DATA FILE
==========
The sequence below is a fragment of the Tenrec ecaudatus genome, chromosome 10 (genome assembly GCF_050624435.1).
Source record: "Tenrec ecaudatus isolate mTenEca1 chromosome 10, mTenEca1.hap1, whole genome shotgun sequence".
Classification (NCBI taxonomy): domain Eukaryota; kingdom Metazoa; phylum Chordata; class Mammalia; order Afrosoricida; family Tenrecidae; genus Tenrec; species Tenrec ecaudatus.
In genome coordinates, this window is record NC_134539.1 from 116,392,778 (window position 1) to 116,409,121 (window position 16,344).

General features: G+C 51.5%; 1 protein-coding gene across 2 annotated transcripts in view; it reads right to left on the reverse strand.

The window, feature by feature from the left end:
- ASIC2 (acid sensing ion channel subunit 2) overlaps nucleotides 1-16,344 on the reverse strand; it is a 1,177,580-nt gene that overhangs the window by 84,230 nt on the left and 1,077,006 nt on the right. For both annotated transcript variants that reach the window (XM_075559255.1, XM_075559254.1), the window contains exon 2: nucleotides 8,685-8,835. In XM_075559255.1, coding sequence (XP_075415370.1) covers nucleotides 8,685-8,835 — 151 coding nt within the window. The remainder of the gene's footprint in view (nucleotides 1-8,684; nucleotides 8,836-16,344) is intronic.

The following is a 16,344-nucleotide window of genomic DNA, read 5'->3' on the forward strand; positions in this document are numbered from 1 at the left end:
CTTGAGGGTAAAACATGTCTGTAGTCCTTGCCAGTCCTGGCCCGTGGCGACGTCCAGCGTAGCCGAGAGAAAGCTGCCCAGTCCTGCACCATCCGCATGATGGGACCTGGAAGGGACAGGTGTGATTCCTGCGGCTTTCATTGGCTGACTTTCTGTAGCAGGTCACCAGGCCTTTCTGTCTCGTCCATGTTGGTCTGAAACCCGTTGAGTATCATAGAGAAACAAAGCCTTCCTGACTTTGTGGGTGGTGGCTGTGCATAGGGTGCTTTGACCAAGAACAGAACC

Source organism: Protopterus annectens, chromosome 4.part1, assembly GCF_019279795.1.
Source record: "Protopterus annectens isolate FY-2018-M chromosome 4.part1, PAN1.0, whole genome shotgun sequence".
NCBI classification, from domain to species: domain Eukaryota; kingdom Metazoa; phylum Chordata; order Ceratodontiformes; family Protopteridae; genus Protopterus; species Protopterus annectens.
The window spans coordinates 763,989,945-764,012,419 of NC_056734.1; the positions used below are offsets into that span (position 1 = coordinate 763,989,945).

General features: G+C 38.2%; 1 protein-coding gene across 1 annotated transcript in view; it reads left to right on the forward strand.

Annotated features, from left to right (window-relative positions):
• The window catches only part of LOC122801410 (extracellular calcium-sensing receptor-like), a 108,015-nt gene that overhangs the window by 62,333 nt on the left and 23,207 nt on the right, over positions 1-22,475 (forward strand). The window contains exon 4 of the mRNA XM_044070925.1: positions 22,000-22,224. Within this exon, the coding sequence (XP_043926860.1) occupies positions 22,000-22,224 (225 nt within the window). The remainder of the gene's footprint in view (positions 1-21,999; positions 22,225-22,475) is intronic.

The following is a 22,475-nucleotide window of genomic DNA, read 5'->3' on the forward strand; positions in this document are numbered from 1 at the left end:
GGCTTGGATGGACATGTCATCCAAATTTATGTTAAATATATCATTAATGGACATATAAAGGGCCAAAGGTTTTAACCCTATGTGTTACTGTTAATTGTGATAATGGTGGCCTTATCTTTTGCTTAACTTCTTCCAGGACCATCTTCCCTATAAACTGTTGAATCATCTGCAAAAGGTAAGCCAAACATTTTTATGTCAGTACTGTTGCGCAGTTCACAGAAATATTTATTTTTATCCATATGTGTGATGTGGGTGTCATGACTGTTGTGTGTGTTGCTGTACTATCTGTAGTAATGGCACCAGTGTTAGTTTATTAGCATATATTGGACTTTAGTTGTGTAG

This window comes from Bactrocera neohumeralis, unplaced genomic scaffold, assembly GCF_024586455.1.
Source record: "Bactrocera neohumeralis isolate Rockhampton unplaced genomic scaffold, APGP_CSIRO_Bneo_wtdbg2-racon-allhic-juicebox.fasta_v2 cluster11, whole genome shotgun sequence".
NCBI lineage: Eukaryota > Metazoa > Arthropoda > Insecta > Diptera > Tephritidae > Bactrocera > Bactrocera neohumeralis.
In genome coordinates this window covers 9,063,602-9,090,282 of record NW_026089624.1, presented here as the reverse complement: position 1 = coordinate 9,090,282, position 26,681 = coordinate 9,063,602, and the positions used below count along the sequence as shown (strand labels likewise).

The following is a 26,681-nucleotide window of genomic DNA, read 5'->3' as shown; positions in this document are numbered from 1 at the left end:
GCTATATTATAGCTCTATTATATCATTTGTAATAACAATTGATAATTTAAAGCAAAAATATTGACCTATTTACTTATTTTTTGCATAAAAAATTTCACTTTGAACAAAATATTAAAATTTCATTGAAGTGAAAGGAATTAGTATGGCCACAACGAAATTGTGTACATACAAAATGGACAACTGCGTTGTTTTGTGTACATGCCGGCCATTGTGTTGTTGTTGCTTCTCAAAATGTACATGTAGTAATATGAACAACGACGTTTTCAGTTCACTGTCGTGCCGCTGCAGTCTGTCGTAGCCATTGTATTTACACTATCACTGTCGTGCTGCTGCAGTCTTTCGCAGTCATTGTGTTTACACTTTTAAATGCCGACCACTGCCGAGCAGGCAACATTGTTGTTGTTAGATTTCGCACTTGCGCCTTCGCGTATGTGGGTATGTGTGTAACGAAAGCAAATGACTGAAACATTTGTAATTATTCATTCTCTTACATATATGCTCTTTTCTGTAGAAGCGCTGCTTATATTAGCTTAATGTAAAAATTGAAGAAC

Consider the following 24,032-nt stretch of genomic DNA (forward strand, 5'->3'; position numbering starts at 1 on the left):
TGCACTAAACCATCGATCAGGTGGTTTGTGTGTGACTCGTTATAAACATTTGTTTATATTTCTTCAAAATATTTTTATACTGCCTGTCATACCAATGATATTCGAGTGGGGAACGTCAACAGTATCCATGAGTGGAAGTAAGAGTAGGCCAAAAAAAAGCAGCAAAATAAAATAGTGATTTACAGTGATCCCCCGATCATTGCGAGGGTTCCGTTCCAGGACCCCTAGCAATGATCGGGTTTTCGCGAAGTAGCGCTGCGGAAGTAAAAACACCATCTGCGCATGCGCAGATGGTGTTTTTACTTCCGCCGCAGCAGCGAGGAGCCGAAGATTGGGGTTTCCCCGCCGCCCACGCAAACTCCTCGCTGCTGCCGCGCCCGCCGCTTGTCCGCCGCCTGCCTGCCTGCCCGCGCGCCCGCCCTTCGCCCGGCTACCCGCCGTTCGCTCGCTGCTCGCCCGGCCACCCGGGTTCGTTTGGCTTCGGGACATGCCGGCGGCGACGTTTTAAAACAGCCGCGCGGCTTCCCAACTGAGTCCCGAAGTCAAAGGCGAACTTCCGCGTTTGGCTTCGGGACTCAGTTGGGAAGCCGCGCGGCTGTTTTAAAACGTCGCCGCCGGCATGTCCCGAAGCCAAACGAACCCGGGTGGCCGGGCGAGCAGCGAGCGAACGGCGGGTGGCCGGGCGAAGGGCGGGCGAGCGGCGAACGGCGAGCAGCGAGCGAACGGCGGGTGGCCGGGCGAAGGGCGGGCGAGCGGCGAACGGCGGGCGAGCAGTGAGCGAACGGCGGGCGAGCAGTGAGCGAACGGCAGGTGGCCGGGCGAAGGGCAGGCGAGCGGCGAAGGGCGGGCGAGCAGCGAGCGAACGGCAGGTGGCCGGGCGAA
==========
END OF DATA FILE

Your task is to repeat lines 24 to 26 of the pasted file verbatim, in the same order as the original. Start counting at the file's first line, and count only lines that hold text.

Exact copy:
GCTATATTATAGCTCTATTATATCATTTGTAATAACAATTGATAATTTAAAGCAAAAATATTGACCTATTTACTTATTTTTTGCATAAAAAATTTCACTTTGAACAAAATATTAAAATTTCATTGAAGTGAAAGGAATTAGTATGGCCACAACGAAATTGTGTACATACAAAATGGACAACTGCGTTGTTTTGTGTACATGCCGGCCATTGTGTTGTTGTTGCTTCTCAAAATGTACATGTAGTAATATGAACAACGACGTTTTCAGTTCACTGTCGTGCCGCTGCAGTCTGTCGTAGCCATTGTATTTACACTATCACTGTCGTGCTGCTGCAGTCTTTCGCAGTCATTGTGTTTACACTTTTAAATGCCGACCACTGCCGAGCAGGCAACATTGTTGTTGTTAGATTTCGCACTTGCGCCTTCGCGTATGTGGGTATGTGTGTAACGAAAGCAAATGACTGAAACATTTGTAATTATTCATTCTCTTACATATATGCTCTTTTCTGTAGAAGCGCTGCTTATATTAGCTTAATGTAAAAATTGAAGAAC

Consider the following 24,032-nt stretch of genomic DNA (forward strand, 5'->3'; position numbering starts at 1 on the left):
TGCACTAAACCATCGATCAGGTGGTTTGTGTGTGACTCGTTATAAACATTTGTTTATATTTCTTCAAAATATTTTTATACTGCCTGTCATACCAATGATATTCGAGTGGGGAACGTCAACAGTATCCATGAGTGGAAGTAAGAGTAGGCCAAAAAAAAGCAGCAAAATAAAATAGTGATTTACAGTGATCCCCCGATCATTGCGAGGGTTCCGTTCCAGGACCCCTAGCAATGATCGGGTTTTCGCGAAGTAGCGCTGCGGAAGTAAAAACACCATCTGCGCATGCGCAGATGGTGTTTTTACTTCCGCCGCAGCAGCGAGGAGCCGAAGATTGGGGTTTCCCCGCCGCCCACGCAAACTCCTCGCTGCTGCCGCGCCCGCCGCTTGTCCGCCGCCTGCCTGCCTGCCCGCGCGCCCGCCCTTCGCCCGGCTACCCGCCGTTCGCTCGCTGCTCGCCCGGCCACCCGGGTTCGTTTGGCTTCGGGACATGCCGGCGGCGACGTTTTAAAACAGCCGCGCGGCTTCCCAACTGAGTCCCGAAGTCAAAGGCGAACTTCCGCGTTTGGCTTCGGGACTCAGTTGGGAAGCCGCGCGGCTGTTTTAAAACGTCGCCGCCGGCATGTCCCGAAGCCAAACGAACCCGGGTGGCCGGGCGAGCAGCGAGCGAACGGCGGGTGGCCGGGCGAAGGGCGGGCGAGCGGCGAACGGCGAGCAGCGAGCGAACGGCGGGTGGCCGGGCGAAGGGCGGGCGAGCGGCGAACGGCGGGCGAGCAGTGAGCGAACGGCGGGCGAGCAGTGAGCGAACGGCAGGTGGCCGGGCGAAGGGCAGGCGAGCGGCGAAGGGCGGGCGAGCAGCGAGCGAACGGCAGGTGGCCGGGCGAA